Mesoscale modeling of convective feedbacks over an ice-free Arctic Ocean
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Mesoscale modeling of convective feedbacks over an ice-free Arctic Ocean Daniel Kirk-Davidoff (University of Maryland) Amy Solomon (NOAA PSD) Lisa Murphy (University of Maryland).

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Mesoscale modeling of convective feedbacks over an ice-free Arctic Ocean

Daniel Kirk-Davidoff (University of Maryland)

Amy Solomon (NOAA PSD)

Lisa Murphy (University of Maryland)


  • High polar temperatures during PETM and Eocene Optimum remain difficult to simulate in GCMs with plausible carbon dioxide concentrations and tropical temperatures

  • This suggests that there are feedback mechanisms that are not being captured by GCMs. What could they be missing?

    • Hurricanes (Emanuel & Korty’s ideas)

    • Polar Stratospheric Clouds (Sloan & Pollard, Kirk-Davidoff et al.)

    • Cloud feedbacks (Kump & Pollard)

    • Convective feedbacks (Abbott & Tzipperman)

  • Here we test whether the use of higher resolution and better treatment of cloud water and cloud ice transport can significantly change the response of outgoing longwave radiation to surface temperature changes.


Procedure: remain difficult to simulate in GCMs with plausible carbon dioxide concentrations and tropical temperatures

We ran NCAR’s CAM3.0 at T42 resolution (about 2.8° x 2.8°) with a fixed SST distribution. SST’s are modified from the current climate so that temperatures in the tropics are held constant, but temperatures at high latitudes do not fall below Tp . We ran five experiments for two years each, with Tp = 10, 11, 12 13, 14, 15 °C.

Output from these runs was then used to force the Weather Research and Forecast Model (WRF). WRF was run at a resolution of 50 km, using two different convection parameterizations, using a square domain centered at the north pole, and extending south to about 65° N.

We also performed a run of WRF with a much smaller domain, and a resolution of 5 km, and no convection code.

Each WRF run was repeated using the 10, 12, and 15 °C CAM run output (and the corresponding SST distributions) for boundary forcing.


T remain difficult to simulate in GCMs with plausible carbon dioxide concentrations and tropical temperatures p = 15°C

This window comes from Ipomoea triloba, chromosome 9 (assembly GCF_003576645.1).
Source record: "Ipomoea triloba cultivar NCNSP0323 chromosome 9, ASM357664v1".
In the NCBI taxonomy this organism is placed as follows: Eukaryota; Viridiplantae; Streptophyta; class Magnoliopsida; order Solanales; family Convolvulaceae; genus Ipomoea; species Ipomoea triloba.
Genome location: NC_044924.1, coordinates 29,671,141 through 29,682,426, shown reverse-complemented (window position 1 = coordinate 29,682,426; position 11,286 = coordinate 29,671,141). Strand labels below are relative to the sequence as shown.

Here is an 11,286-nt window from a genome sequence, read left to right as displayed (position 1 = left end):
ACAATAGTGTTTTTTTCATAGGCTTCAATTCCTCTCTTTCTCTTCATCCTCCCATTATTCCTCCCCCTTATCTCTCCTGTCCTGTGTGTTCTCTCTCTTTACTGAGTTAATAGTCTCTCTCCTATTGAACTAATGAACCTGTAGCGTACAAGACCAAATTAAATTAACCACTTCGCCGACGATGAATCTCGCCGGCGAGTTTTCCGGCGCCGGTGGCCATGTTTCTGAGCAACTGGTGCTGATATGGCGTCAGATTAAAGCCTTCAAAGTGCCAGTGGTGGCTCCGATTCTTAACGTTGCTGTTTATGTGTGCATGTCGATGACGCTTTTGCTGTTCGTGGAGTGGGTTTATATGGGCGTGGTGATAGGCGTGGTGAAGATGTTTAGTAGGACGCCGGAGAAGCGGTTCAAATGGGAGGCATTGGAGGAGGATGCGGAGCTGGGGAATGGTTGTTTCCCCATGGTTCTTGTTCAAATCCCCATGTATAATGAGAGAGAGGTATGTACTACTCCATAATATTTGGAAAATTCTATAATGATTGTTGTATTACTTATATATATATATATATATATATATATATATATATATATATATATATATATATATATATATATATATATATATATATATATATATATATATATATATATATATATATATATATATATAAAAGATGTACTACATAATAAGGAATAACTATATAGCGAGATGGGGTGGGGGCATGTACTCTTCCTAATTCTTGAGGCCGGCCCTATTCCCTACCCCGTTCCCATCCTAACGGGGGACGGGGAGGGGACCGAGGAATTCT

CAM results

Tp = 10°C


T remain difficult to simulate in GCMs with plausible carbon dioxide concentrations and tropical temperatures p = 15°C

CAM results: OLR

Tp = 10°C


Outgoing Long-Wave Radiation: Instantaneous remain difficult to simulate in GCMs with plausible carbon dioxide concentrations and tropical temperatures


OLR: 1 month mean remain difficult to simulate in GCMs with plausible carbon dioxide concentrations and tropical temperatures


Convective Rainfall remain difficult to simulate in GCMs with plausible carbon dioxide concentrations and tropical temperatures


Integrated cloud liquid water remain difficult to simulate in GCMs with plausible carbon dioxide concentrations and tropical temperatures


OLR remain difficult to simulate in GCMs with plausible carbon dioxide concentrations and tropical temperatures


Temperature profiles in WRF and CAM remain difficult to simulate in GCMs with plausible carbon dioxide concentrations and tropical temperatures


T(SST=15)-T(SST=10) for different model setups remain difficult to simulate in GCMs with plausible carbon dioxide concentrations and tropical temperatures


Water vapor response (percent) to raised SST remain difficult to simulate in GCMs with plausible carbon dioxide concentrations and tropical temperatures


Cloud liquid water response to raised SST remain difficult to simulate in GCMs with plausible carbon dioxide concentrations and tropical temperatures


Cloud ice response to raised SST remain difficult to simulate in GCMs with plausible carbon dioxide concentrations and tropical temperatures


OLR vs. SST for WRF and CAM: remain difficult to simulate in GCMs with plausible carbon dioxide concentrations and tropical temperatures


  • Conclusions remain difficult to simulate in GCMs with plausible carbon dioxide concentrations and tropical temperatures

  • WRF is much more resistant to high latitude warmth than CAM

    • OLR is higher at each SST

    • d(OLR)/dT is larger

  • The reason for this is that WRF has lower high cloud concentrations, and these respond less strongly to SST changes.

  • There are big differences in water vapor and cloud ice feedbacks as well, but these are of secondary importance in setting the overall radiative feedback to surface temperature

  • Going to high resolution in the polar region appears to make Eocene polar warmth harder, rather than easier to explain.


Cloud water response to raised SST remain difficult to simulate in GCMs with plausible carbon dioxide concentrations and tropical temperatures


Water vapor response to raised SST remain difficult to simulate in GCMs with plausible carbon dioxide concentrations and tropical temperatures


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